Nicholas and I used to chat a lot.  I remember on one particularly hot summer day, I was walking his house with his designer, when he emerged from his workout room.  He had a couple of bottles of water in his hand.  “Would you like one”, he asked as he walked past me towards the front door.  “No thanks”, I said.  “Okay, suit yourself”.  He was always saying crazy things like that.

Even though they were partners at the same company, Henri and Henry had slightly different personalities.  For example, Samueli built a multi-lot, modern style house right on the water, whereas Nicholas erected a massive Tudor style home high on a hill with a sex dungeon under it.  Samueli used to host parties where the captains of industry would get together and raise money for charity.  Nicolas used to host orgies where he furnished strippers and prostitutes for guests.  Samueli bought the Anaheim Ducks and Nicholas bought a warehouse and filled it with cocaine and ecstasy.  Neither one of them ever invited me to one of their parties, but my guess is that the ones at Nicholas’ house were more fun.

Donald Bren is probably one of the wealthiest billionaires nobody outside of Southern California has heard of.  He made his money in real estate, and could buy and sell Donald Trump four times over.  We met at Bloomindales’s one day about 10 years ago, when we were both in the women’s section, where I was looking for a scarf for my mother’s birthday.

Donny (as I like to call him), was being waited on at the counter by a sales associate, while his assistants busily conducted business on their cell phones.  I was standing behind him, and noticed that he was purchasing a very nice lady’s handbag, probably for his wife.  When the sales associate took it away to wrap it, and there was a pause in the action, I leaned over and said, “Nice choice”.  He was about to engage me in conversation, but his associates were jealous and formed a semi-circle between him and me.  No big deal.  I didn’t really like the handbag anyway.

Billionaires fascinate me and when I was younger I assumed that eventually I would become one.  I was told from an early age that I was “very intelligent”, and in my young mind that and time seemed like a sure recipe for landing on the cover of Forbes.  However as I got older I started to realize that I was often doing things that probably were not conducive to becoming a billionaire.

When I was twenty-one I spent a whole week during Christmas break sitting on my couch, drinking beer, and playing Super Mario Bros with my roommates.  Chances are not many billionaires have done that.

Other times when I was closing down a bar with friends on a Thursday night, I would wonder if any billionaires out there were doing the same thing as me at that moment.  I doubt it.

Sleeping in on the weekends is something I used to loved to do, but as I would lay there wrapped underneath my comforter, it would dawn on me that billionaires were already hard at work.

As time went on it became clear to me that I did not have what it took to be a billionaire.  I resigned myself to that fact, and proceeded to get on with my life.  For many years I didn’t think about billionaires or what their lives were like.  I settled down, got married, and started having children. And then something funny happened.  I began to think about them again.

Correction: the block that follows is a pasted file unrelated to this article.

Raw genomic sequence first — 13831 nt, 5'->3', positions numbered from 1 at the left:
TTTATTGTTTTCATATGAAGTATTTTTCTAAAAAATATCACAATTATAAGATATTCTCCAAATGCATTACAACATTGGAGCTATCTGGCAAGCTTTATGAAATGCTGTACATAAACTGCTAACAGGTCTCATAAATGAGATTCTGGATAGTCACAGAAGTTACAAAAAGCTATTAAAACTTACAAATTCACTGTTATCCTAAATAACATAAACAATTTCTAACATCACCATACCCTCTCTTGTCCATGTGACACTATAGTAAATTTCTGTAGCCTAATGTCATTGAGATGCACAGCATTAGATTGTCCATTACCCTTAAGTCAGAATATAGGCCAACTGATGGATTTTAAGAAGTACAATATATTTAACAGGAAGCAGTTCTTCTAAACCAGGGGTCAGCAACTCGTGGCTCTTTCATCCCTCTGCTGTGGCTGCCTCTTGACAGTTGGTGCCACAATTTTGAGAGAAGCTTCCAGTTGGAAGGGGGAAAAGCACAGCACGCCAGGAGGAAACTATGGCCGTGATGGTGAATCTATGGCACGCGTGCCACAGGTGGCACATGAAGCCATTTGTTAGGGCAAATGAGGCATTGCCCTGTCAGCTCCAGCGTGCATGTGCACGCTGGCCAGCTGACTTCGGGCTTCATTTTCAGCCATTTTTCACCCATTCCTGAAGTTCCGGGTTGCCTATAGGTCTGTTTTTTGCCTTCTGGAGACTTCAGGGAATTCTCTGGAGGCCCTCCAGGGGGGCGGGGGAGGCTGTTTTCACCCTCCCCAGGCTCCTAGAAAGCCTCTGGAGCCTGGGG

When there was thunder and lightning outside and my frightened kids jumped in bed with my wife and me, I thought about being a billionaire.  If I was a billionaire would I have been there to experience that moment with them?

How many times would I have been on my private plane in route to a high-powered negotiation or in five-star hotel suite far away, getting ready for an early morning board meeting while a school play was going on?

That lazy summer vacation spent with the family driving up the coast to see the redwoods and camping out under that stars…would I have been there for that?

Those are the things that are important to me, and although I am not a billionaire,  I like my life because I have the life that fits who I am.

Life has its own filtering process, and often we spend the majority of our time fighting that process, trying to be something we are not.  Chasing some illusion of who we are or what we should be, instead of starting the process of becoming who we are meant to be.

Let me be clear, I am not talking about “settling” or giving up on your dreams, but about exploring and discovering what and who is important in your life, and then creating a life that puts it/them at the center.

Looking in on a billionaire’s life we imagine what it would be like to have that wealth and project the life we currently have on top of it.  We rationalize killing ourselves so we can “make it”, and once we do we think then we will focus on more important things.  But that is an oxymoron that rarely exists in the real world. Very few people have the single-minded, unrelenting, laser focused drive that it takes to become a billionaire, and then just “turn it off”.

Perhaps it is best summed up in the by the follow story;

A reporter goes down to the floor of the exchange to interview a very successful trader.  He says, “I don’t get it?  You have been doing this for 20 years and you are worth 100 million dollars.  Yet every day, you get up at 4:30am, take the train into the city, fight among the traders in the pit, stay late to examine charts, and take the last train out of the city at night to go home.  If I was worth 100 million dollars, I would be retired, sitting on a beach somewhere, enjoying my life.”  The trader pauses, looks straight at the reporter and says, “That’s why you’ll never be worth a 100 million dollars.”